Petri Review

Matthew Gillingham’s Petri is one of the more striking budget games we’ve encountered recently; not many App Store offerings dwell this completely in abstraction. At the moment, however, it’s nothing more than a good start.

Petri is sort of a turbocharged Conway’s Game of Life, the rudimentary cellular simulation that every beginning computer science student programs sooner or later. Colors ebb and flow across the screen, fighting for territory in the virtual petri dish. As the scientist-God lording over the little battlefield, you can swipe your finger around to kill off the simulated fauna, or double-tap to plant a new random culture under your touch. The objective on each level is to help a particular color along to final victory.

We can’t say much for Petri as a game. Every level plays more or less the same–the resolution just zooms in or out–and there’s no way to lose that we could discover. It’s boring. Still, we like where this weird little App seems to be headed. There’s something hypnotic about the way the colors methodically swirl together. The game also gets high marks for its procedurally-generated minimalist soundtrack, which plays along according to your actions.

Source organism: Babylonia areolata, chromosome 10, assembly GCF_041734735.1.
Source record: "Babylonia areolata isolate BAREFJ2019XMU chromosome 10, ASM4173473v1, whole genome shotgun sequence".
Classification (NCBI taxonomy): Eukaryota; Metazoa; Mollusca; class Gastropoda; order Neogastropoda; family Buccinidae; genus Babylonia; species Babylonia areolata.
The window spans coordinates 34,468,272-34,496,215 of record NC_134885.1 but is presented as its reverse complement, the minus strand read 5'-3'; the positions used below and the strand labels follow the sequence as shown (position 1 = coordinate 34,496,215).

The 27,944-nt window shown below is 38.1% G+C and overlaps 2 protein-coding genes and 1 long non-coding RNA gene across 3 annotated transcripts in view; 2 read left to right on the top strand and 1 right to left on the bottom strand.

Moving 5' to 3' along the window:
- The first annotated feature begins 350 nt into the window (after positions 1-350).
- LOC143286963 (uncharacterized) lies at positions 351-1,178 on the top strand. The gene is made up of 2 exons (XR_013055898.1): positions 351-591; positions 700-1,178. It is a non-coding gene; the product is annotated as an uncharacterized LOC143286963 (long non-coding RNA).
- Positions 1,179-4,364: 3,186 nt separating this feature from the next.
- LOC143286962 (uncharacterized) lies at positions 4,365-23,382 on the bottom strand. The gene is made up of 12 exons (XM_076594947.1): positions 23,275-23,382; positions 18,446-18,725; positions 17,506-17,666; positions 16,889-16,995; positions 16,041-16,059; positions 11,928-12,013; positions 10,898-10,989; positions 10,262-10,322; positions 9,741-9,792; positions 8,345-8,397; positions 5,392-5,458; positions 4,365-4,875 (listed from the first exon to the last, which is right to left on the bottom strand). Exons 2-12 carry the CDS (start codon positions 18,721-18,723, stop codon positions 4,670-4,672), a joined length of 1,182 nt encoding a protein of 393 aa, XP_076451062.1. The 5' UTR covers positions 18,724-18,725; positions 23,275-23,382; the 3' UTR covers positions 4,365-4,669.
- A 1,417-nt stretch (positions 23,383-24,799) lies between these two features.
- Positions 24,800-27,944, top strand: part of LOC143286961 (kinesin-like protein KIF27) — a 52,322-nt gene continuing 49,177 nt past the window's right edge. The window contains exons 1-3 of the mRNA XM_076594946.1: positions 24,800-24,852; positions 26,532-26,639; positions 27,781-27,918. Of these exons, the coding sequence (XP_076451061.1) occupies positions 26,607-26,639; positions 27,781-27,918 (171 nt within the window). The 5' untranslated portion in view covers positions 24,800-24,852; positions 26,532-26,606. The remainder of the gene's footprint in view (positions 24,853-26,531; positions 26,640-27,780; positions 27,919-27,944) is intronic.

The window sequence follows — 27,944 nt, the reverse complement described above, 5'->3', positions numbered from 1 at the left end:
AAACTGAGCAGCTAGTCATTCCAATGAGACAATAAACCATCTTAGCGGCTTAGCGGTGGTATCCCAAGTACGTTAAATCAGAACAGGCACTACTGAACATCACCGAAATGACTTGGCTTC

We’ve played far worse games than Petrie for 99 cents… but we’ve played far better ones, too. Our advice is to wait a bit on this and see what the developer comes up with in his first update. If Petrie grows some additional game structure around its colorful core, it could be very worthwhile.

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